Preposition Pied Piping and Stranding in Academic and Popular Nigerian English Writing

  •  Roseline Abonego Adejare    


This paper examined preposition pied piping and stranding in academic and popular Nigerian English writing with a view to determining their pattern of occurrence. Preposition placement has not been studied in Nigerian English and in specific genres. The 160 246-word relevant component of ICE-Nigeria was the sub-corpus used, and the Systemic Theory guided the study. Analysed using a multi-layered qualitative approach, the data comprised 112 cases of pied piping, 64 of stranding and 4 of doubling. Pied piping was dominant over stranding in Academic Writing (78 percent v 22 percent), and stranding was 1.7 times more frequent in Popular Writing than in Academic Writing. Though evenly distributed in Popular Writing (44 each), pied piping was about twice as frequent as stranding in Popular Natural Sciences while stranding was virtually non-existent in Academic Natural Sciences. Whereas to-infinitive and passive clauses were stranding favourite sites (21 and 15 respectively), only in wh-relative clauses did pied piping operate and in which was the prominent sequence. In Academic Writing prepositions were pied-piped and stranded at an average of 3.83 and 1.82 per form respectively, but the rates were 3.31 and 3.1 in Popular Writing. Whereas in was the most pied-piped preposition and was 5.2 times more likely to be pied-piped than stranded, up was the most stranded form and its stranding relative to pied piping was infinitely more. Subtle differences in the genres’ degree of formality explain the disparities in the distribution of pied piping and stranding in the sub-corpus analysed.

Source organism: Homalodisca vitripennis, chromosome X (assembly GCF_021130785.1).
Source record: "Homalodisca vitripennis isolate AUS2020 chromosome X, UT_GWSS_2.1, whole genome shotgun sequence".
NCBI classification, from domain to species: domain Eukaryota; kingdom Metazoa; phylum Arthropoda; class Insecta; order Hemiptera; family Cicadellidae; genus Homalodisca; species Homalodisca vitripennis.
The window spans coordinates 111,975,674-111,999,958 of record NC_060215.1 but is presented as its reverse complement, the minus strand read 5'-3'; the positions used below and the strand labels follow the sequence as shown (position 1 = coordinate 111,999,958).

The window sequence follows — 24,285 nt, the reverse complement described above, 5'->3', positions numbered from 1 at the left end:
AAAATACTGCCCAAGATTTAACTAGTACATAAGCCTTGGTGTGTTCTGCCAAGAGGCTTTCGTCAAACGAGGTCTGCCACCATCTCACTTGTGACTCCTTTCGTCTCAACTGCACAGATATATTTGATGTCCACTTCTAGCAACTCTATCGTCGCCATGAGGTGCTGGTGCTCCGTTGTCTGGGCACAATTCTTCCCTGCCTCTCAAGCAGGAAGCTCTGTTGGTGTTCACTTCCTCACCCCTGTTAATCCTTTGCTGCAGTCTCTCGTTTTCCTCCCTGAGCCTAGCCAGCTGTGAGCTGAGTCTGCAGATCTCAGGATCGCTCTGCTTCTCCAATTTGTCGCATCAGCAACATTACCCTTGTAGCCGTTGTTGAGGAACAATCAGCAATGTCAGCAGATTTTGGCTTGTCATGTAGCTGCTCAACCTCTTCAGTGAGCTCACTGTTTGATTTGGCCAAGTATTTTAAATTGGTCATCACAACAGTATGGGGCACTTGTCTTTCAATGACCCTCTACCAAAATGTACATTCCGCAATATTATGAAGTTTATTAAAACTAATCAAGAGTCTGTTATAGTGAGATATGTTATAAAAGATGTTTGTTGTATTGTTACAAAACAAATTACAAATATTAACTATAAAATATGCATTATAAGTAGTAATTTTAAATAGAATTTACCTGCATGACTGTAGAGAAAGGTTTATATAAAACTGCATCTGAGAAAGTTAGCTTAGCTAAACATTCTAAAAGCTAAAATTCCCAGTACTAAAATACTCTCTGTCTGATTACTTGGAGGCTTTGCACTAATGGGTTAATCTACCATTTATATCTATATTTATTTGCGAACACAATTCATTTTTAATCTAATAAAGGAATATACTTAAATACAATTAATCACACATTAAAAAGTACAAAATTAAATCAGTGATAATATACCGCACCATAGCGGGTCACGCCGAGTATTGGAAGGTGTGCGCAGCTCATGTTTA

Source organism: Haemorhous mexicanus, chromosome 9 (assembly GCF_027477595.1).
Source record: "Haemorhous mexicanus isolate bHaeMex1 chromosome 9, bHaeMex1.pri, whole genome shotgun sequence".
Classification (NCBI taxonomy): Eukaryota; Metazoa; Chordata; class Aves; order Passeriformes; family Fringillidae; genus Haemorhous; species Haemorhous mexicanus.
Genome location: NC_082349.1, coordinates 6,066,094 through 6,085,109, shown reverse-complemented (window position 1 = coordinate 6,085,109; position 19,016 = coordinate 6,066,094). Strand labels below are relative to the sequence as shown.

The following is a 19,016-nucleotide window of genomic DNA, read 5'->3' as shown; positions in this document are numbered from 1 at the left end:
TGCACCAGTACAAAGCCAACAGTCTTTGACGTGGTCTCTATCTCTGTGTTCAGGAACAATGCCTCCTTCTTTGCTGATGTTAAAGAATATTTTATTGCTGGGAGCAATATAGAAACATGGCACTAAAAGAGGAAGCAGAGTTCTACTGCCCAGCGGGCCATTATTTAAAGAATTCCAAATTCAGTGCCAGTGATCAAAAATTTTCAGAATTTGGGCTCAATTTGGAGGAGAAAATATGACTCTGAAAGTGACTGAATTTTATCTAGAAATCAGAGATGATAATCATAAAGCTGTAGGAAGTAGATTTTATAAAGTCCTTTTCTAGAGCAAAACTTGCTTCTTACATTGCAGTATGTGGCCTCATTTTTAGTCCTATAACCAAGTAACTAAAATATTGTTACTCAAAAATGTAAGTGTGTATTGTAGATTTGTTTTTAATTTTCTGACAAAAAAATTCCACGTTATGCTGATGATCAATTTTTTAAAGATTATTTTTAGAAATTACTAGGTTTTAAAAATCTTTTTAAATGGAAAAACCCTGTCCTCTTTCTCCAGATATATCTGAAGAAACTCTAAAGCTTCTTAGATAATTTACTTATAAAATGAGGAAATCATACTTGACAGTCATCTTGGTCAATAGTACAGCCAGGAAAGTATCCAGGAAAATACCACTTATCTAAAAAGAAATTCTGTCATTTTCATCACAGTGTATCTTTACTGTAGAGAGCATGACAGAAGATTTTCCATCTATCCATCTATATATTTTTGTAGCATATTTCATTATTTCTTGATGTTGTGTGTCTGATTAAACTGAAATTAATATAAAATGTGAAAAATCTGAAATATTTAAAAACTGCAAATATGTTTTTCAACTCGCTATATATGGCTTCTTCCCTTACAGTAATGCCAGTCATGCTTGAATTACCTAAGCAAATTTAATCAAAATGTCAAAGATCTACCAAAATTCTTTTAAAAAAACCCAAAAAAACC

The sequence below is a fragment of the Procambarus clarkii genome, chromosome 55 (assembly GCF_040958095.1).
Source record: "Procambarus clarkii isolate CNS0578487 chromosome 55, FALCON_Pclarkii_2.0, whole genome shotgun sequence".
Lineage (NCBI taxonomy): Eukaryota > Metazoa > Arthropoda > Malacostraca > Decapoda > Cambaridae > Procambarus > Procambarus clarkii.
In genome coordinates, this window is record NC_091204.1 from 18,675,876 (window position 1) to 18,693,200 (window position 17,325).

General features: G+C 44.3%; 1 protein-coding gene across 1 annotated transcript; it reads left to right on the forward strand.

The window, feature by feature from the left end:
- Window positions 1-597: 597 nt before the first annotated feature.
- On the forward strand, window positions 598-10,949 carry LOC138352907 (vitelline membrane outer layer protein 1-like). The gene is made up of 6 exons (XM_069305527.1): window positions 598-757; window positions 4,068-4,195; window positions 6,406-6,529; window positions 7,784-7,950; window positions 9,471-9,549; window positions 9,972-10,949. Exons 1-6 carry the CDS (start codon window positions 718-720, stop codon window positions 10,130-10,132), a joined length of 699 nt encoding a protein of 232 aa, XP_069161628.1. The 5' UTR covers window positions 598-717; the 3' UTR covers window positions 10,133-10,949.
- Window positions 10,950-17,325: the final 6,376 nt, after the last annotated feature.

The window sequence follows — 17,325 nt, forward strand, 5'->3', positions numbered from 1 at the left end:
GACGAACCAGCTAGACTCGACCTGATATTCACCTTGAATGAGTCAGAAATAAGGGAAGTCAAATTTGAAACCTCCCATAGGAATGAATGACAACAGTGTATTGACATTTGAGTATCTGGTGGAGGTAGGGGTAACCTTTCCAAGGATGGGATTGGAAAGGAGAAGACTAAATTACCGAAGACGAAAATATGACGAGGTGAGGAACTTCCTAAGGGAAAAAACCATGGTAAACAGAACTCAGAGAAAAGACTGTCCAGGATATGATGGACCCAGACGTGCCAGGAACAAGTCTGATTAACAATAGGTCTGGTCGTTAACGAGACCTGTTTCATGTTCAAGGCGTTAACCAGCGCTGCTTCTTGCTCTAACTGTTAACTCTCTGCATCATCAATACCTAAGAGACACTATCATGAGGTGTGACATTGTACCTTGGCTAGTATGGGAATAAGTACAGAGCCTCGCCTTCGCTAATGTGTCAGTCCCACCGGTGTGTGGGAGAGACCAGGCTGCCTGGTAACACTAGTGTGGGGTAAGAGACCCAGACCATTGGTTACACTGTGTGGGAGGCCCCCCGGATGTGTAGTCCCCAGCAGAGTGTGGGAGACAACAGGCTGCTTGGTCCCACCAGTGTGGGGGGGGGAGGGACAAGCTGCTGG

This work is licensed under a Creative Commons Attribution 4.0 License.
  • ISSN(Print): 1923-869X
  • ISSN(Online): 1923-8703
  • Started: 2011
  • Frequency: bimonthly

Journal Metrics

Google-based Impact Factor (2021): 1.43

h-index (July 2022): 45

i10-index (July 2022): 283

h5-index (2017-2021): 25

h5-median (2017-2021): 37

Learn more